Franko, Thanks alot, but i guess Hamelman uses King arthur Bread flour which is far superior to mine. The crumb piche had in the book is almost perfect, mine is not bad for a 12% protein Flour.

Thanks, Ben, and Akiko! Akikio: your strive to perfect baguettes impresses me!



ww's picture


i join everyone else in admiring your cuts :) the boules look very tight, can see the tension and tightness of the "skin" and the cuts are so neat although there are quite a few. Do you slash straight out of the fridge or do you "thaw" your loaves a bit before they go into the oven?

NIce crumb too!

Mebake's picture

Hi, WW

Thanks for the compliments. I left the doughs out of refrig. for 1 hour, slashed, and then loaded them into the oven.


M2's picture

Thanks for sharing the photos of these beautiful loaves of bread.  As a new bread maker, I tend to let the bread turn rather brown in the oven because I worry that the bread may not be ready if the crust is only lightly brown.  Your bread look fantastic, and now I feel a bit assured that maybe I can take the bread out sooner!


Occabeka's picture

Hi Michelle,

Crust colour should not be the only indicator by which you judge whether or not your loaf is done. This is because crust colour is dependent on the temperature in which the loaf has been baked and the amount of sugar in the dough.

A good way to tell will be by tapping the loaf for the hollow sound that a done loaf emits when tapped. Another will be testing the internal temperature of the loaf.

When the loaf is done, crust colour becomes just a matter of individual preference.


breadsong's picture

Hello khalid,

I've been meaning to write to say how fantastic your Olive Levain looked...great pictures!

Regards, breadsong

Mebake's picture

Thanks, Michelle! As Hamelman says: "learning the subtle art of fermentation". Getting the fermentation right will put you on the right track, regardless of the crust color of the end loaf.

Too true Occa!

Thanks, Breadsong! I am an amateur painter/sketcher, and i can't do anything short of art, even when baking, which has proven to be disasterous with my last bake: Wholewheat multigrain. Paying too much attention to the shape of the end loaf, i mixed in hot water (to reach to 78F DDT: desired dough temperature) with my leavain, and so my bread never grew, and i ended up with an"artistic" doorstop. Heheheheheh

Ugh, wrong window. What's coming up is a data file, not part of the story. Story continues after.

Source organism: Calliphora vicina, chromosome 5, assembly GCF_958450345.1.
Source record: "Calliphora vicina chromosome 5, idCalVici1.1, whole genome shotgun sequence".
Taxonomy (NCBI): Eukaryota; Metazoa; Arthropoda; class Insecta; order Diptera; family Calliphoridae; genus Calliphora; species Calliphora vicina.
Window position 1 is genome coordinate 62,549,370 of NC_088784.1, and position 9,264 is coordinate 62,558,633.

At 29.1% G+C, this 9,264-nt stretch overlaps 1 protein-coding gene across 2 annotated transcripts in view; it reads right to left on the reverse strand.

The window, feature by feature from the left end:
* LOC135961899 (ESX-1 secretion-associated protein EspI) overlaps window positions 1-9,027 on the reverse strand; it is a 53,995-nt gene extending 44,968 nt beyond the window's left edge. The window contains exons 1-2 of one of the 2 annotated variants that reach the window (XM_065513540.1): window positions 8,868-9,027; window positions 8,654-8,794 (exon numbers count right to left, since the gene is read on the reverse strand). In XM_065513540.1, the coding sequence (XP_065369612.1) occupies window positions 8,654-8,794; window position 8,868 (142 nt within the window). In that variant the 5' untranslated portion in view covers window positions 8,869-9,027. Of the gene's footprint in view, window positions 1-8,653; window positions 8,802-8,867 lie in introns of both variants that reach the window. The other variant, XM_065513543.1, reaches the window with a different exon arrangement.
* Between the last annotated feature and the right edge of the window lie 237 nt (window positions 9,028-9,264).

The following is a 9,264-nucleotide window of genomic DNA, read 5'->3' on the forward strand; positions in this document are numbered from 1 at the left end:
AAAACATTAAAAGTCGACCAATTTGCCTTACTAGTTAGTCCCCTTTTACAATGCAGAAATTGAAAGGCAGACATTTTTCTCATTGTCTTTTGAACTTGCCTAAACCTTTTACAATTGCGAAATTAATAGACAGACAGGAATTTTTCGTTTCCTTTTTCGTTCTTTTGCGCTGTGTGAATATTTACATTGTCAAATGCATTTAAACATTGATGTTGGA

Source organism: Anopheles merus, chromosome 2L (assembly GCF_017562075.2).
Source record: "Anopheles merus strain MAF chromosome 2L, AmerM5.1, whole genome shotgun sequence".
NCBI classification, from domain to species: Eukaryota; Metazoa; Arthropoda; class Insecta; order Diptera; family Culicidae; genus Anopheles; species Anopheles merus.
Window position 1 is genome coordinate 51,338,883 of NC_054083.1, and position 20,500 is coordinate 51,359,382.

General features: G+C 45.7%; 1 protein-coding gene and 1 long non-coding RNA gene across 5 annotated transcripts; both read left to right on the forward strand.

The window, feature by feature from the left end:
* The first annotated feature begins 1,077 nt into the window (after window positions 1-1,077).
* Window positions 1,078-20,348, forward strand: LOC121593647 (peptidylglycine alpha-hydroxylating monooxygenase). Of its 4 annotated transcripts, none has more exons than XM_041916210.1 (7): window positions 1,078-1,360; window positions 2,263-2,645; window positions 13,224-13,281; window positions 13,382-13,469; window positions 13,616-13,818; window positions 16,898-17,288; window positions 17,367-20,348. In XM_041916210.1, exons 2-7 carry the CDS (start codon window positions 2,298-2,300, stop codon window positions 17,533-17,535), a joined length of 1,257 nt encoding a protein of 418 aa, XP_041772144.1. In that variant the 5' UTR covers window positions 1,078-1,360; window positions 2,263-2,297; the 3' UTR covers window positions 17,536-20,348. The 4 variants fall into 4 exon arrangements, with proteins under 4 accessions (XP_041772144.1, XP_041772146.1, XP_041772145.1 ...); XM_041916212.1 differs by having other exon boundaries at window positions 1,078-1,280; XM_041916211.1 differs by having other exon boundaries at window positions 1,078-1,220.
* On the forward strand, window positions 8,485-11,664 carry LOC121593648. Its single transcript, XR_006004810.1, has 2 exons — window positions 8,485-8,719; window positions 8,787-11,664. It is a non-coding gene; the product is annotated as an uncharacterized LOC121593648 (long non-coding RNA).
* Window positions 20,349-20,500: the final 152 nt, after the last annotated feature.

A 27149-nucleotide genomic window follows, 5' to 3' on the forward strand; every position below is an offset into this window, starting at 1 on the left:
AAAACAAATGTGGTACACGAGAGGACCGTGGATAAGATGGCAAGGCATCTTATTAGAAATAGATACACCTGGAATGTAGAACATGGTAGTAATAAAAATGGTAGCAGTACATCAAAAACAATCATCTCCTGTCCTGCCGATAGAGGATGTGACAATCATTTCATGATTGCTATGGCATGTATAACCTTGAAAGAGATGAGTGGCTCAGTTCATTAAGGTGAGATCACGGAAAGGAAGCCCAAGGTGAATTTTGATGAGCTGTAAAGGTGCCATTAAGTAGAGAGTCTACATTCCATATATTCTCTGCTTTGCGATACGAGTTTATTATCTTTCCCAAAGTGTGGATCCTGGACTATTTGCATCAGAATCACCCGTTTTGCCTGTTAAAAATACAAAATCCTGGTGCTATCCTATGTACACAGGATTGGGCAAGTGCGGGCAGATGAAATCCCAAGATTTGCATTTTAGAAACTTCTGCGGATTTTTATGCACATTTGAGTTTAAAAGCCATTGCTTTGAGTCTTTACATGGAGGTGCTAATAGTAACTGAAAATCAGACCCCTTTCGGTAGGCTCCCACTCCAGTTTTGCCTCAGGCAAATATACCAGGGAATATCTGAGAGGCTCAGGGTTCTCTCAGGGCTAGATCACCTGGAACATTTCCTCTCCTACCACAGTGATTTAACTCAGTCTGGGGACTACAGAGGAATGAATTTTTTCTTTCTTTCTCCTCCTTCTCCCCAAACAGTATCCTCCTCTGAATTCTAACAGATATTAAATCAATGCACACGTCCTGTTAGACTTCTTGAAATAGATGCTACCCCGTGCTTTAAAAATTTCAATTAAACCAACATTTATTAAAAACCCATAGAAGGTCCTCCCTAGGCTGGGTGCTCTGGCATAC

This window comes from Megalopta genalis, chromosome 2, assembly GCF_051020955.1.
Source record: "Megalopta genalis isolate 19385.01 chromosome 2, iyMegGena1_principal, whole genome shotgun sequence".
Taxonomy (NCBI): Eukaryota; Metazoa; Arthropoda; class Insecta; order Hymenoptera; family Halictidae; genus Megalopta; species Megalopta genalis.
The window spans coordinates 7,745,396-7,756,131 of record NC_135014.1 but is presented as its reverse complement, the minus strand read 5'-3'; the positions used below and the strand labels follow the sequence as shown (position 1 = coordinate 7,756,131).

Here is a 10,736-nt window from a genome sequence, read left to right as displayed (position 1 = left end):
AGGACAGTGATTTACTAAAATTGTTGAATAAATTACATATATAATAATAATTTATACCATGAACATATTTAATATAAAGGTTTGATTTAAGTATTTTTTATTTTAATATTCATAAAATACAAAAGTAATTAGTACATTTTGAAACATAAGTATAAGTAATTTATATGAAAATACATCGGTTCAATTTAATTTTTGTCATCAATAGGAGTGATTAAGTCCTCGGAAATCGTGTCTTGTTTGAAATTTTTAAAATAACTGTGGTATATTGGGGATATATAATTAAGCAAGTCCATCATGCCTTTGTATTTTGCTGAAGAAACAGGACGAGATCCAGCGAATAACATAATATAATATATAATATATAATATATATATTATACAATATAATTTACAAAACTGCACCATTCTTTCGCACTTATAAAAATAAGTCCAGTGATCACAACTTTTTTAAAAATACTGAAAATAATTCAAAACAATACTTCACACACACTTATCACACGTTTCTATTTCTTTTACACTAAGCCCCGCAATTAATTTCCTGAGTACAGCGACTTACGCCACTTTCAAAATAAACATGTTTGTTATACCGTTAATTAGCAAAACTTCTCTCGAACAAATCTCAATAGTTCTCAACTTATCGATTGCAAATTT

Lenore's picture

Hi Khalid, this looks gorgeous! I've been lurking on The Fresh Loaf for a few months (and have admired several of your breads) and am finally inspired to comment, and on an old thread to boot! This olive levain looks very close to my favorite bakery bread, an olive boule from Atwater's in Baltimore. What I love about their bread is the crust, the crumb, and the flavor. I know that theirs has more bread flour than whole wheat, but while I'm not sure about the proportions, it seems like the whole wheat is higher than 10%. How do you think this formula would hold up to about 20% ww or so? My starter is currently about half and half. 

Looking forward to trying this out either way!


Mebake's picture

Hi, Lenore!

I'm glad you liked this bread. The recipe's whole wheat content is 10%, but could easily be increased to 20 % with not much change in flavor. You'll have to adjust the water % in the final dough, as wholewheat absorbes more more water.

Thanks for the nice words